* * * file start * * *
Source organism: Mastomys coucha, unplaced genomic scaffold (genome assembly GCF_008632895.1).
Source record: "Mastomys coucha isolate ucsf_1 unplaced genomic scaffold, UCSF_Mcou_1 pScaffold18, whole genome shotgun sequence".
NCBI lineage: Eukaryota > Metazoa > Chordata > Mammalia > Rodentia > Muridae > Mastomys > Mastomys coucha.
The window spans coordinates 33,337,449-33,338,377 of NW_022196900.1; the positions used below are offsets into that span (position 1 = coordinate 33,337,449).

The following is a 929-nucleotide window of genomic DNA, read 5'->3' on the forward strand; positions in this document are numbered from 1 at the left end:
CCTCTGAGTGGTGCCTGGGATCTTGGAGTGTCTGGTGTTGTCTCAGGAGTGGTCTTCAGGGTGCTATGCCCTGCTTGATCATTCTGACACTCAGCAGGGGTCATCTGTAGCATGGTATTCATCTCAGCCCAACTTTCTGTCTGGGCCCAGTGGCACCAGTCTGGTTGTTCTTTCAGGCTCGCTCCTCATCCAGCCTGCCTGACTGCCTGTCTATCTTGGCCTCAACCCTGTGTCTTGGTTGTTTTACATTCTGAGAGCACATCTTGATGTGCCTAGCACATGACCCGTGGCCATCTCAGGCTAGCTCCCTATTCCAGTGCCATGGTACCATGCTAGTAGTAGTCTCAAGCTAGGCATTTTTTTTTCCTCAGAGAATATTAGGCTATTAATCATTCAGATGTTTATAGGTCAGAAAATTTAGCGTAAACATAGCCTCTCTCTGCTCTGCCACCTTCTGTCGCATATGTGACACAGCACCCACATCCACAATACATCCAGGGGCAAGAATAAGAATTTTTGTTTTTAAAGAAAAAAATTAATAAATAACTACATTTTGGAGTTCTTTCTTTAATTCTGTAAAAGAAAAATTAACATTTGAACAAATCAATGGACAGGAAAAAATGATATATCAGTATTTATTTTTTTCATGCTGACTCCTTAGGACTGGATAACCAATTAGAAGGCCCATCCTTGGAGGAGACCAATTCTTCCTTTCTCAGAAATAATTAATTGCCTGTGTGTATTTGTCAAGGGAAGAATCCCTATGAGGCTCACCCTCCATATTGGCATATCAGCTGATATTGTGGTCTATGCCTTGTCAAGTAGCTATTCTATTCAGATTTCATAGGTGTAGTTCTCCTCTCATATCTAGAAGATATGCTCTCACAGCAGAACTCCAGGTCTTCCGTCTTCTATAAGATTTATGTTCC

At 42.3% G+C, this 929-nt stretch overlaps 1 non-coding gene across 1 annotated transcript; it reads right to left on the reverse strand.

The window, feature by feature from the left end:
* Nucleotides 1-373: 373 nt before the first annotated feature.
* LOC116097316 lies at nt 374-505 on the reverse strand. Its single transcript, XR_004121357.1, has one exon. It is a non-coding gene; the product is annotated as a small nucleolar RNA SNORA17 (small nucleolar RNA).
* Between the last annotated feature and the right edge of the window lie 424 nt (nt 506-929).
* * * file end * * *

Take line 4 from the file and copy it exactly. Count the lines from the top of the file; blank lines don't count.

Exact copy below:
The window spans coordinates 33,337,449-33,338,377 of NW_022196900.1; the positions used below are offsets into that span (position 1 = coordinate 33,337,449).